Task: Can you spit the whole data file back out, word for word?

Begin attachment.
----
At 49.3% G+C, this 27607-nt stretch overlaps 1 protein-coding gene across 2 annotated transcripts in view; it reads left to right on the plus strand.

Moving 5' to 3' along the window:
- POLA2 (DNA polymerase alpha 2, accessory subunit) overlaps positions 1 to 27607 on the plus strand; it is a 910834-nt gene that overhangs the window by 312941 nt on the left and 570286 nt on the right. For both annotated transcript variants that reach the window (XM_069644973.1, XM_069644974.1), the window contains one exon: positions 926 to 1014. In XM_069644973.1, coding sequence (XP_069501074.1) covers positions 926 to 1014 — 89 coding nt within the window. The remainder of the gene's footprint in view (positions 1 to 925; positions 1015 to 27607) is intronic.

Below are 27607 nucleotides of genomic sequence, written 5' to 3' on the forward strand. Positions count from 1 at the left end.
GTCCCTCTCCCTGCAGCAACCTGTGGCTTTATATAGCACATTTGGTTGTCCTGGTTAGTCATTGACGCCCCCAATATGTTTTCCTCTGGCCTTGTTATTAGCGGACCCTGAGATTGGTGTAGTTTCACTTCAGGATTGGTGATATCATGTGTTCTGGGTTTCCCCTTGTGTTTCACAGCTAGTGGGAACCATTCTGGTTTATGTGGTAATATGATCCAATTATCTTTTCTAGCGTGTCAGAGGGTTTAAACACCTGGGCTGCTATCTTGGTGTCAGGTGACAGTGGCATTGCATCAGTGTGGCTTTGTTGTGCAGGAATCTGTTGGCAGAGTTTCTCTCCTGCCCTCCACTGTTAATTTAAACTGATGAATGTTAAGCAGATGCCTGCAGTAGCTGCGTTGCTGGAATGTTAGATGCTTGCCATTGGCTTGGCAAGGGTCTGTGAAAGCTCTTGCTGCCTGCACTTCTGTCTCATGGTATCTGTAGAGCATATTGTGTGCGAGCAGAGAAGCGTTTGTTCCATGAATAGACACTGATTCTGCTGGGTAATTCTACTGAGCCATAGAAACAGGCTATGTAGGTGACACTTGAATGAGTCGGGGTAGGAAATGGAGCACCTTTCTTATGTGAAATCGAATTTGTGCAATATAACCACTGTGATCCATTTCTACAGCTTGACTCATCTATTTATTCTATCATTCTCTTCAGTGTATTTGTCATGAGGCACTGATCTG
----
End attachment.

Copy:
At 49.3% G+C, this 27607-nt stretch overlaps 1 protein-coding gene across 2 annotated transcripts in view; it reads left to right on the plus strand.

Moving 5' to 3' along the window:
- POLA2 (DNA polymerase alpha 2, accessory subunit) overlaps positions 1 to 27607 on the plus strand; it is a 910834-nt gene that overhangs the window by 312941 nt on the left and 570286 nt on the right. For both annotated transcript variants that reach the window (XM_069644973.1, XM_069644974.1), the window contains one exon: positions 926 to 1014. In XM_069644973.1, coding sequence (XP_069501074.1) covers positions 926 to 1014 — 89 coding nt within the window. The remainder of the gene's footprint in view (positions 1 to 925; positions 1015 to 27607) is intronic.

Below are 27607 nucleotides of genomic sequence, written 5' to 3' on the forward strand. Positions count from 1 at the left end.
GTCCCTCTCCCTGCAGCAACCTGTGGCTTTATATAGCACATTTGGTTGTCCTGGTTAGTCATTGACGCCCCCAATATGTTTTCCTCTGGCCTTGTTATTAGCGGACCCTGAGATTGGTGTAGTTTCACTTCAGGATTGGTGATATCATGTGTTCTGGGTTTCCCCTTGTGTTTCACAGCTAGTGGGAACCATTCTGGTTTATGTGGTAATATGATCCAATTATCTTTTCTAGCGTGTCAGAGGGTTTAAACACCTGGGCTGCTATCTTGGTGTCAGGTGACAGTGGCATTGCATCAGTGTGGCTTTGTTGTGCAGGAATCTGTTGGCAGAGTTTCTCTCCTGCCCTCCACTGTTAATTTAAACTGATGAATGTTAAGCAGATGCCTGCAGTAGCTGCGTTGCTGGAATGTTAGATGCTTGCCATTGGCTTGGCAAGGGTCTGTGAAAGCTCTTGCTGCCTGCACTTCTGTCTCATGGTATCTGTAGAGCATATTGTGTGCGAGCAGAGAAGCGTTTGTTCCATGAATAGACACTGATTCTGCTGGGTAATTCTACTGAGCCATAGAAACAGGCTATGTAGGTGACACTTGAATGAGTCGGGGTAGGAAATGGAGCACCTTTCTTATGTGAAATCGAATTTGTGCAATATAACCACTGTGATCCATTTCTACAGCTTGACTCATCTATTTATTCTATCATTCTCTTCAGTGTATTTGTCATGAGGCACTGATCTG